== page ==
From 1922, following the ravages of nationalism and war, his logic had turned to whole populations: peoples, nations too, could be manipulated. In this synthesis, tradition and heritage were viewed with suspicion. The past might be broken, lest it hold back the advancing nation. Asia Minor, home of Christians for centuries, could be “cleansed” – the international community casually observing. Vibrant communities of European Muslims could be regenerated as Turks; whatever their complaints.

national purity

The trends embodied by 1922 and its aftermath gave rise to the maxim that the nation can only succeed if it is pure. And with the instrument of “population exchange”, he offered a model for others to follow. All of the states that emerged from World War I with significant minorities – Germany, Poland, Romania, Hungary and the Soviet Union – would continue over the following decades, and with varying degrees of success, this chalice of national demographic purity.

Forced population transfers in the years following Lausanne are terribly numerous. It is estimated that between 1922 and 1952, more than 30 million people were part of forced movements – the impact of such uprooting on lives and livelihoods is unimaginable to us. The cost in terms of human life is debated, although researchers have suggested that some 8 million people perished.

The impression these events had on the imagination of the nascent fascist movements should not be underestimated. The Greco-Turkish War and the Treaty of Lausanne were followed feverishly by the European right-wing press. Nationalist leaders saw Ataturk as their prototype. For Hitler, he was particularly intoxicating.

The Treaty of Sèvres (1919) had provided for an ethnic mix. Yet Atatürk used the cover of war to redefine the ethnic makeup of Asia Minor through forced marches, deportations, and massacres. By the time the international system was able to arbitrate, the ethnic cleansing of the region – unpleasant as it was – had become a “fait accompli”. This logic of incendiary revisionism on questions of national demography exerts a particular attraction on the Führer and the Nazi strategists.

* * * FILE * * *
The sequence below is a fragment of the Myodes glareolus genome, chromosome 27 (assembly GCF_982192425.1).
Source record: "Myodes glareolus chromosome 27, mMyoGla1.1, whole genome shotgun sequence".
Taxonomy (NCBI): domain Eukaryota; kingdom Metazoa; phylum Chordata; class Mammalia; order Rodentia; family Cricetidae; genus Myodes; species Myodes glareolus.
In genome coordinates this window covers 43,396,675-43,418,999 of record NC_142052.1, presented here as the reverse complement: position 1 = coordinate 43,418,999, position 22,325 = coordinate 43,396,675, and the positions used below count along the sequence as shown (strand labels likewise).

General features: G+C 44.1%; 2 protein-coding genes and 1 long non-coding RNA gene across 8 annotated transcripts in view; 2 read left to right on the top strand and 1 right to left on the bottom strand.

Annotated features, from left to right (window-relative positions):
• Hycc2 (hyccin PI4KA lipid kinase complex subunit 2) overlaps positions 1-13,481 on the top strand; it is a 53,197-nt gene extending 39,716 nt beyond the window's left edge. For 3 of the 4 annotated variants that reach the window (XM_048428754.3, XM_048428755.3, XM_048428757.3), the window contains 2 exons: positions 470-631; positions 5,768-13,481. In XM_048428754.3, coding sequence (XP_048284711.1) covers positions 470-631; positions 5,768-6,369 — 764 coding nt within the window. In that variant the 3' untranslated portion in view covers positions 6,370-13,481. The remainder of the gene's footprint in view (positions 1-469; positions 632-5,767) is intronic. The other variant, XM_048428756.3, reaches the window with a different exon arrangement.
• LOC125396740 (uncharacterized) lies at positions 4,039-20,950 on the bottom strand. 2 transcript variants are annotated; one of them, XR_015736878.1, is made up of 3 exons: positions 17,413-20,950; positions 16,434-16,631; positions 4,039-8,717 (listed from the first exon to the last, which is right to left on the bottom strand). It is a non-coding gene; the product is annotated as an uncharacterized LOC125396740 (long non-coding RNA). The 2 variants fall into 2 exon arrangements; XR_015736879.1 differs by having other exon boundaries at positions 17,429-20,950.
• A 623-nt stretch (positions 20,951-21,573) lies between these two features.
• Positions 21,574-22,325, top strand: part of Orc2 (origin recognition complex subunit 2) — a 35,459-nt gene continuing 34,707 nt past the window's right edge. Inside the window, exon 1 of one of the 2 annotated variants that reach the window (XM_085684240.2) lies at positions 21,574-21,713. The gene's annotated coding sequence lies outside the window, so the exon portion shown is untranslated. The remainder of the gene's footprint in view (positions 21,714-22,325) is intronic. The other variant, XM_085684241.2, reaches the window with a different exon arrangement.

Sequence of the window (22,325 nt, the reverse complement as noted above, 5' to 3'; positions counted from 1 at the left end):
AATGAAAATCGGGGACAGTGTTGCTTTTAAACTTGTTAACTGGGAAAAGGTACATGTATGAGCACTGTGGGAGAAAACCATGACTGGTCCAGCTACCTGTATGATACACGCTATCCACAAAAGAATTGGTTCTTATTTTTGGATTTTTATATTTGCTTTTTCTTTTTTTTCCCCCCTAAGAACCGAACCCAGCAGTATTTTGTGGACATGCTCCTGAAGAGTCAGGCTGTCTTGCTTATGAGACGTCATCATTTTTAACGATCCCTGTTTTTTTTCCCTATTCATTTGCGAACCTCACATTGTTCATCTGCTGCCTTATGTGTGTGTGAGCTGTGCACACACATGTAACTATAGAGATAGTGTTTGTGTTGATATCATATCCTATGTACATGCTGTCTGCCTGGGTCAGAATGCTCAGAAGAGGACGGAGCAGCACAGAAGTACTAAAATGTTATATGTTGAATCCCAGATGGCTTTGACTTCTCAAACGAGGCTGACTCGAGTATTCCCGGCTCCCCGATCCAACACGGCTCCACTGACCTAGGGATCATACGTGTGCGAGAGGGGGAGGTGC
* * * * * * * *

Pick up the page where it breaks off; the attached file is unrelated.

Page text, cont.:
A complex legacy

The logics of the early 1920s also have applications in contemporary politics. Vladimir Putin’s war in Ukraine carries the pride of the Megali idea. Here, too, the dream of rebuilding a lost empire, of uniting ethnic Russians under one state, is paramount. In the meantime, his tactics are reminiscent of Lausanne. We hear of forced marches of women and children to Russia and the resettlement of ethnic Russians in conquered Ukrainian territories. Ukrainian civilians are dying in alarming numbers as evidence of genocide mounts. Clearly for Putin, ethnic purity serves a political purpose. It’s a familiar playbook.

One cannot, of course, claim that Atatürk and the European fascists, old or new, are equivalent. Turkey’s success, compared to other states in the region, is a testament to the foresight and effective management of its early leaders. Despite all its faults, contemporary Turkey is richer, freer, more tolerant and more open than its eastern neighbors. Atatürk’s face gazes paternally from every public building, square and sports venue in the country. For his offspring, the Turks of today, he is a symbol of inspiration and acclamation.

In 21st century Izmir, a city that has changed both in physical form and demographics, Atatürk remains a hero. His grand arrival in the city in 1922 will be replayed today, as every year, with the usual brilliance. But in celebrating a more harmonious century of Turkish-Greek relations, let us also remember the darker international resonances of Smyrna 1922 and its aftermath, so that we can place these events in a more solid historical context.


Note: This article gives the author’s point of view, not the position of EUROPP – European Politics and Policy or the London School of Economics. Featured Image Credit: “The Turkish Army’s Entry into Izmir” (Public Domain)